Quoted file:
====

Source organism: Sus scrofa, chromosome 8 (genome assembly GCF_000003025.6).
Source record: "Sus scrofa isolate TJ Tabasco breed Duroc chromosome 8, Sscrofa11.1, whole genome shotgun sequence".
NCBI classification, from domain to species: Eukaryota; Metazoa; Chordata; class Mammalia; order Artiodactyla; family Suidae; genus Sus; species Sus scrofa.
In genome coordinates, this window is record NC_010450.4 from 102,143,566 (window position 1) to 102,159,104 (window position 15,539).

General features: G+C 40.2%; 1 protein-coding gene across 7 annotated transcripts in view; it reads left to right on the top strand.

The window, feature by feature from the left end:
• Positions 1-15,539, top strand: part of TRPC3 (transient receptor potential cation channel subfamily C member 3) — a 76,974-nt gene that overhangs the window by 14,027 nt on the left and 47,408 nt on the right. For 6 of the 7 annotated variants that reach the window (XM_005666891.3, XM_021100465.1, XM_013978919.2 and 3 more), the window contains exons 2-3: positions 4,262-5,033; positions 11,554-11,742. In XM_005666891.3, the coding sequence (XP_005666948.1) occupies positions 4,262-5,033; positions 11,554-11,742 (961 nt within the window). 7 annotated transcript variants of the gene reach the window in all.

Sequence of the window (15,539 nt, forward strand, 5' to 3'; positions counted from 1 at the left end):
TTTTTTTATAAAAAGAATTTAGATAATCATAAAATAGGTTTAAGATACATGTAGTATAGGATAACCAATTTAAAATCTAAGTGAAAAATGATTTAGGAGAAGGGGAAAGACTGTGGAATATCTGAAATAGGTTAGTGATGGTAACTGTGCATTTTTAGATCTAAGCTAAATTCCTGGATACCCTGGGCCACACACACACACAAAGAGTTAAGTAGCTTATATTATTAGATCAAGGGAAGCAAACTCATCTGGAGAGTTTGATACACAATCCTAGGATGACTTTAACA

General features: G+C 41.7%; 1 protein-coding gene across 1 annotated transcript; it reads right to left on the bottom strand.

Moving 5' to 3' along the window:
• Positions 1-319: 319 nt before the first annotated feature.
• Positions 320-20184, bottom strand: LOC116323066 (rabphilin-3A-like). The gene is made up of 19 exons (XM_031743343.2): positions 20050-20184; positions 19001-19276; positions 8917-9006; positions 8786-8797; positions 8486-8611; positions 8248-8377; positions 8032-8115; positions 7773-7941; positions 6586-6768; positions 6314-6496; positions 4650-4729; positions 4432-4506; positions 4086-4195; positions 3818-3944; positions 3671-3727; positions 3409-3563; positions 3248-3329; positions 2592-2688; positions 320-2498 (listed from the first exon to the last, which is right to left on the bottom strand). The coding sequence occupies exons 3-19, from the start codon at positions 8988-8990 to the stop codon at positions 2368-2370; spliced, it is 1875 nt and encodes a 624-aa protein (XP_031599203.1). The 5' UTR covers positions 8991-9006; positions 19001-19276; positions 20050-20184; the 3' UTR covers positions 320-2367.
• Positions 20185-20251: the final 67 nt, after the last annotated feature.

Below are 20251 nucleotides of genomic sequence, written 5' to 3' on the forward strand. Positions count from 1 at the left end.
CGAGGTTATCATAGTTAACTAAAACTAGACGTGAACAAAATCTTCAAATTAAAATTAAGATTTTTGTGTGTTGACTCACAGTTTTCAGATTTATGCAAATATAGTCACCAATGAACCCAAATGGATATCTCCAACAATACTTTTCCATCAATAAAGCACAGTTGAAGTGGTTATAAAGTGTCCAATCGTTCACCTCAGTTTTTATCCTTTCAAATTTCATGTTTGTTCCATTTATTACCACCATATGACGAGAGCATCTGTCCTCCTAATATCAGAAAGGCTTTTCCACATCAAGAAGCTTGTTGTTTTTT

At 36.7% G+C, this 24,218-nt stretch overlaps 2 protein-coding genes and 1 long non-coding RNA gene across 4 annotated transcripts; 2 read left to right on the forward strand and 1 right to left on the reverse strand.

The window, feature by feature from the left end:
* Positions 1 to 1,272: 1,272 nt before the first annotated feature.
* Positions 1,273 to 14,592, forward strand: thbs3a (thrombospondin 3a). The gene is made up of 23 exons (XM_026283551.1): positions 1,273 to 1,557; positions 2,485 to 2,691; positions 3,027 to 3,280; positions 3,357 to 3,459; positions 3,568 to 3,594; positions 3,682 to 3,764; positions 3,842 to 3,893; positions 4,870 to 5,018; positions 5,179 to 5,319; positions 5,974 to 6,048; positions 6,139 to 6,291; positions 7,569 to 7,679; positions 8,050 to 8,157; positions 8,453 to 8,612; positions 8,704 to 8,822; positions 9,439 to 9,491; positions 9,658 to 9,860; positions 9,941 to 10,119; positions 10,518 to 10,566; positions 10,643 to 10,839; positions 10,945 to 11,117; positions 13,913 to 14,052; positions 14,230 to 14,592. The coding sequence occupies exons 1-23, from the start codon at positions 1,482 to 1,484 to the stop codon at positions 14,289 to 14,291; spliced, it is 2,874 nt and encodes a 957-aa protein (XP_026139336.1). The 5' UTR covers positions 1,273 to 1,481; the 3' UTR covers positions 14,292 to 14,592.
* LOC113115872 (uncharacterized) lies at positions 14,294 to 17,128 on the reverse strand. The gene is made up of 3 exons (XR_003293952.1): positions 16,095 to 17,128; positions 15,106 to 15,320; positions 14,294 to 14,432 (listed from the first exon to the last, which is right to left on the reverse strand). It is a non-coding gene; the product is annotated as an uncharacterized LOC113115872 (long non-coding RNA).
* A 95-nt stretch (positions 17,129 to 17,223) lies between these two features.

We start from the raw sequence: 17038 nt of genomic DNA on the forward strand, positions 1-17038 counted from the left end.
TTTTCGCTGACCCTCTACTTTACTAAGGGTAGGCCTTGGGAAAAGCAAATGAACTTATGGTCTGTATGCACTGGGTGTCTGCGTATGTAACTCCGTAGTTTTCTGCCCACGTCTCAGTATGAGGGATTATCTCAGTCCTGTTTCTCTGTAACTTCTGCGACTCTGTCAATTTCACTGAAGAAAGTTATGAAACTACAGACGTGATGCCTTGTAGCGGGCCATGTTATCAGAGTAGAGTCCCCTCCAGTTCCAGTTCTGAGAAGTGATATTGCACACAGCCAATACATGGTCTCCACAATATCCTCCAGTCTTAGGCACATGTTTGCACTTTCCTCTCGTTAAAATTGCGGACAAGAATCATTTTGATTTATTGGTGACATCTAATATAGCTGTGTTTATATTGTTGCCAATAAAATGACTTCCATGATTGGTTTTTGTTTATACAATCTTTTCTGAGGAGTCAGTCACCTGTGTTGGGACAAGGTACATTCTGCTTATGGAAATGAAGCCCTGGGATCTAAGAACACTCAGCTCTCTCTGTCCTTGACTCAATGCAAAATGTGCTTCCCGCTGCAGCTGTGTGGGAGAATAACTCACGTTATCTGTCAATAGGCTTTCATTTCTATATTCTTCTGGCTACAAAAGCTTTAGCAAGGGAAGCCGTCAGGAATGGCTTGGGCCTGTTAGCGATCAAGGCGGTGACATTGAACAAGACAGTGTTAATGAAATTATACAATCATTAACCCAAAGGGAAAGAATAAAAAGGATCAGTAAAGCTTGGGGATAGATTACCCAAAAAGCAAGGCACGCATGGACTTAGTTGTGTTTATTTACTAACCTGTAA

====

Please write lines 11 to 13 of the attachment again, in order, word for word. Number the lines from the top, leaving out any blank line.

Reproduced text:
Moving 5' to 3' along the window:
• Positions 1-319: 319 nt before the first annotated feature.
• Positions 320-20184, bottom strand: LOC116323066 (rabphilin-3A-like). The gene is made up of 19 exons (XM_031743343.2): positions 20050-20184; positions 19001-19276; positions 8917-9006; positions 8786-8797; positions 8486-8611; positions 8248-8377; positions 8032-8115; positions 7773-7941; positions 6586-6768; positions 6314-6496; positions 4650-4729; positions 4432-4506; positions 4086-4195; positions 3818-3944; positions 3671-3727; positions 3409-3563; positions 3248-3329; positions 2592-2688; positions 320-2498 (listed from the first exon to the last, which is right to left on the bottom strand). The coding sequence occupies exons 3-19, from the start codon at positions 8988-8990 to the stop codon at positions 2368-2370; spliced, it is 1875 nt and encodes a 624-aa protein (XP_031599203.1). The 5' UTR covers positions 8991-9006; positions 19001-19276; positions 20050-20184; the 3' UTR covers positions 320-2367.